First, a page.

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Antigua is an island in the Caribbean, part of the country of Antigua and Barbuda. It has a population of about 68,000, of which over 24,000 live in the capital of St. John's, on the northwest coast. Antigua is located south of the country's other island, Barbuda. It lies 50 miles east of St Kitts. The surface is comparatively flat, and there is no central range of mountains as in most other West Indian islands, but among the hills in the south-west an elevation of 1328 feet is attained.

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Owing to the absence of rivers, the paucity of springs, and the almost complete deforestation, Antigua is subject to frequent droughts, and although the average rainfall is 45.6 inches, the variations from year to year are great. The high rocky coast is much indented by bays and arms of the sea, several of which form excellent harbours, that of St John being safe and commodious, but inferior to English Harbour, which, although little frequented, is capable of receiving vessels of the largest size. The soil, especially in the interior, is very fertile. Sugar and pineapples are the chief products for export, but sweet potatoes, yams, maize and guinea corn are grown for local consumption. The three chief towns are St John, Falmouth and Parham. St John, the capital, is situated in the north west, near to the airport and has a large harbour which is able to accommodate large cruise ships.

Antigua's economy has become increasingly reliant upon tourism, and it markets itself as a luxury Caribbean escape. Many hotels and resorts are located around the coastline, and the island's single airport is serviced by several major airlines including Virgin Atlantic and British Airways.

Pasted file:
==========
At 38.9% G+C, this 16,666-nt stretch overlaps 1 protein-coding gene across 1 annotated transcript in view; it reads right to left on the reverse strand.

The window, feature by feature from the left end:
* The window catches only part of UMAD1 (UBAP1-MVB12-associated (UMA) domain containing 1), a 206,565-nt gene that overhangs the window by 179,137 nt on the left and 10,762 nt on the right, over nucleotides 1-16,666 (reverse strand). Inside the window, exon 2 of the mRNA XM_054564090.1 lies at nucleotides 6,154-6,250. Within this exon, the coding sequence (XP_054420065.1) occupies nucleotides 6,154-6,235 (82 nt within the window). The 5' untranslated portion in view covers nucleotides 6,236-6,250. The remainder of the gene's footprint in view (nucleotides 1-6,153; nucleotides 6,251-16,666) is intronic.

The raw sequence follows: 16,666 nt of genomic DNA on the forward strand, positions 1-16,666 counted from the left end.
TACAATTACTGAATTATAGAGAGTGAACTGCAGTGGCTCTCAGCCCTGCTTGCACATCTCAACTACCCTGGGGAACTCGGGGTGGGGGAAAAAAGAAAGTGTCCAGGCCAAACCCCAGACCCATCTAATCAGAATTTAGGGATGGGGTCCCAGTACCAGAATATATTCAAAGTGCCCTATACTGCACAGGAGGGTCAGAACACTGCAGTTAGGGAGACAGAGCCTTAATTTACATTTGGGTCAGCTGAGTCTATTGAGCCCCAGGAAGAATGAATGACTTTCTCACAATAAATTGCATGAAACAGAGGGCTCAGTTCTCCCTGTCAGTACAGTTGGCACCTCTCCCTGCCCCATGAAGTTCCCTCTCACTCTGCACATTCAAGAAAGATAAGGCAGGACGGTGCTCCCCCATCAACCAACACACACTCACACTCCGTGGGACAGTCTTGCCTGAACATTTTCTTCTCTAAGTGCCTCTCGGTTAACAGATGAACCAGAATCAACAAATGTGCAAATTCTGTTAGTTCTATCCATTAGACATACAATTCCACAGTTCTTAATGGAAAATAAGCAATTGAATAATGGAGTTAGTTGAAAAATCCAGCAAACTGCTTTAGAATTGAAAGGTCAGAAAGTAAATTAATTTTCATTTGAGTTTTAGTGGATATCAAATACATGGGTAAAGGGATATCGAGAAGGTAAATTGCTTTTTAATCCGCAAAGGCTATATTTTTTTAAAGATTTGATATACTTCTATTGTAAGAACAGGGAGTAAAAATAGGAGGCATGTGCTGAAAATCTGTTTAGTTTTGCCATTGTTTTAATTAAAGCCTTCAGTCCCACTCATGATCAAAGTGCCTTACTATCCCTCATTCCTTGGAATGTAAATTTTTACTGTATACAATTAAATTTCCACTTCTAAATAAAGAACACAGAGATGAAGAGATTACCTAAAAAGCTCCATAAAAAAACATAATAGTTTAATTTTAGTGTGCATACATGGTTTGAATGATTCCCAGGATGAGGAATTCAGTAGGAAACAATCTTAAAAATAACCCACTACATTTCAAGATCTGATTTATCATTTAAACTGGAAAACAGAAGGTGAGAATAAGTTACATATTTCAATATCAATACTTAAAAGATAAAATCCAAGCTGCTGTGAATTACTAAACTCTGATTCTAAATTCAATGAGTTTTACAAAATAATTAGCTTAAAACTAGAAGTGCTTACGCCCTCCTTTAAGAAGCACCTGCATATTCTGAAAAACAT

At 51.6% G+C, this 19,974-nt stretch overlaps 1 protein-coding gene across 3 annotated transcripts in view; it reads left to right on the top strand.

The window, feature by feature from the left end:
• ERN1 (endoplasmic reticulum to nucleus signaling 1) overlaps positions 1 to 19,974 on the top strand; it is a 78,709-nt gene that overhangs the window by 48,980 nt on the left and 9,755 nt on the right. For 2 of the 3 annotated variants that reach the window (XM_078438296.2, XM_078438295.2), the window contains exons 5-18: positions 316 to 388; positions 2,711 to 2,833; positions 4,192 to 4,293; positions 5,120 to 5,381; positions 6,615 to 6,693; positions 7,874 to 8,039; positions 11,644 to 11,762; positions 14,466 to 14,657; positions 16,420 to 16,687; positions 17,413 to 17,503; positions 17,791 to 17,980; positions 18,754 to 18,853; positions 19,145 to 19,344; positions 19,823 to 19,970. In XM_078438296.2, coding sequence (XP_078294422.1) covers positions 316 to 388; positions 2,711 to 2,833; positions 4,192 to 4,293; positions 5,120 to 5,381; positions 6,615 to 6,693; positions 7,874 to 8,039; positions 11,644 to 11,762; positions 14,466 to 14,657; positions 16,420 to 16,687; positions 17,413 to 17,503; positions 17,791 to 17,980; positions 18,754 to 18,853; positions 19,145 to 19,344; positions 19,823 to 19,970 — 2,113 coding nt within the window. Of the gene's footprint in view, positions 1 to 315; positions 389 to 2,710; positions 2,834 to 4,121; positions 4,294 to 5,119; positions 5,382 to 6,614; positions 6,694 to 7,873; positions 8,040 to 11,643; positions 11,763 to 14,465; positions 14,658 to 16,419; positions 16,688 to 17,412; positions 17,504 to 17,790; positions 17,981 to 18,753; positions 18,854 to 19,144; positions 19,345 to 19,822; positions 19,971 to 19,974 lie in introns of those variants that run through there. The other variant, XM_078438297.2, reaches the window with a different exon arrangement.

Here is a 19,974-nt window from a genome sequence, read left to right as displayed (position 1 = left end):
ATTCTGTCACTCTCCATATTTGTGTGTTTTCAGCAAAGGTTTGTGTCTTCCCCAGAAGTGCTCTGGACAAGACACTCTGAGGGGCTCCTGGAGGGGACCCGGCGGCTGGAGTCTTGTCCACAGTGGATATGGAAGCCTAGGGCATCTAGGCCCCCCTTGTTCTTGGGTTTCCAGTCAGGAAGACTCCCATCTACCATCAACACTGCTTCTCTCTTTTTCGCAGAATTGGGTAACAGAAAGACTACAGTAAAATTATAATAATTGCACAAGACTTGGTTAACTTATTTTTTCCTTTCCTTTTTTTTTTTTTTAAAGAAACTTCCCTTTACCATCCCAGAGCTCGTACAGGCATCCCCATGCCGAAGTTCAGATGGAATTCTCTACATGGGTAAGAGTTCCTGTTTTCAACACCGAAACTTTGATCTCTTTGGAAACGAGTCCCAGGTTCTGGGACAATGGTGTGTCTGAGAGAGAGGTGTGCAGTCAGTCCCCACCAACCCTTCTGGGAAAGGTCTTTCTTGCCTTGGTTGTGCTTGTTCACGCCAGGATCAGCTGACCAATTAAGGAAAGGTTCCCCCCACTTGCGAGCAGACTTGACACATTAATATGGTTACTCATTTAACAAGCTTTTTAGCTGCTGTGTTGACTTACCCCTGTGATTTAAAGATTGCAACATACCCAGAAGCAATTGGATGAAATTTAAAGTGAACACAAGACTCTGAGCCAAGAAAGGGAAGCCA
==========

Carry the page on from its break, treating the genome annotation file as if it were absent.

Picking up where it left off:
The country's official currency is the East Caribbean Dollar, however, most prices are shown in US dollars, and British pounds are almost universally accepted. Antigua was "discovered" in 1493 by Columbus, who is said to have named it after a church in Seville, called Santa Maria la Antigua. It remained, however, uninhabited until 1632, when a body of English settlers took possession of it, and in 1663 another settlement of the same nation was effected under the direction of Lord Willoughby, to whom the entire island was granted by Charles II. It was ravaged by the French in 1666, but was soon after reconquered by the British and formally restored to them by the treaty of Breda. It remained under British control until 1981, when Antigua and Barbuda gained independence. The government is a constitutional monarchy, with Queen Elizabeth II as the head of state.


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